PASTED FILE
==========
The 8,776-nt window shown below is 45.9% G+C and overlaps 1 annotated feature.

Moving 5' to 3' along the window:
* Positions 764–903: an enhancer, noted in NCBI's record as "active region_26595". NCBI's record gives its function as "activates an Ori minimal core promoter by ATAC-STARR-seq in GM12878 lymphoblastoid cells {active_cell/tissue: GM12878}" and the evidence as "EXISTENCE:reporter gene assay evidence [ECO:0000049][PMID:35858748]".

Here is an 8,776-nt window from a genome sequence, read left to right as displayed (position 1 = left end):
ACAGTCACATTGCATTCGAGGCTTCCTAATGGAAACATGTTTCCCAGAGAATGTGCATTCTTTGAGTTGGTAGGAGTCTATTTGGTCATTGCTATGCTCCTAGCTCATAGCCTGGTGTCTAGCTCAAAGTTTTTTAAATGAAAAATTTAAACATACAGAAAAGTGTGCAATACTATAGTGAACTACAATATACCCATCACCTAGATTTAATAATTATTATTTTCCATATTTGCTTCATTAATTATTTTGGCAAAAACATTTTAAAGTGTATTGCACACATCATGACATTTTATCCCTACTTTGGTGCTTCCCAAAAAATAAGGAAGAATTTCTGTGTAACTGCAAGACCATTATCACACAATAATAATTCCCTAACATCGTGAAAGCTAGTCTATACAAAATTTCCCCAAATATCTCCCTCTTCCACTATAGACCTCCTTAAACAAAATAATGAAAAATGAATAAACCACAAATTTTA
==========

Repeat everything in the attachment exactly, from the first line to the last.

The 8,776-nt window shown below is 45.9% G+C and overlaps 1 annotated feature.

Moving 5' to 3' along the window:
* Positions 764–903: an enhancer, noted in NCBI's record as "active region_26595". NCBI's record gives its function as "activates an Ori minimal core promoter by ATAC-STARR-seq in GM12878 lymphoblastoid cells {active_cell/tissue: GM12878}" and the evidence as "EXISTENCE:reporter gene assay evidence [ECO:0000049][PMID:35858748]".

Here is an 8,776-nt window from a genome sequence, read left to right as displayed (position 1 = left end):
ACAGTCACATTGCATTCGAGGCTTCCTAATGGAAACATGTTTCCCAGAGAATGTGCATTCTTTGAGTTGGTAGGAGTCTATTTGGTCATTGCTATGCTCCTAGCTCATAGCCTGGTGTCTAGCTCAAAGTTTTTTAAATGAAAAATTTAAACATACAGAAAAGTGTGCAATACTATAGTGAACTACAATATACCCATCACCTAGATTTAATAATTATTATTTTCCATATTTGCTTCATTAATTATTTTGGCAAAAACATTTTAAAGTGTATTGCACACATCATGACATTTTATCCCTACTTTGGTGCTTCCCAAAAAATAAGGAAGAATTTCTGTGTAACTGCAAGACCATTATCACACAATAATAATTCCCTAACATCGTGAAAGCTAGTCTATACAAAATTTCCCCAAATATCTCCCTCTTCCACTATAGACCTCCTTAAACAAAATAATGAAAAATGAATAAACCACAAATTTTA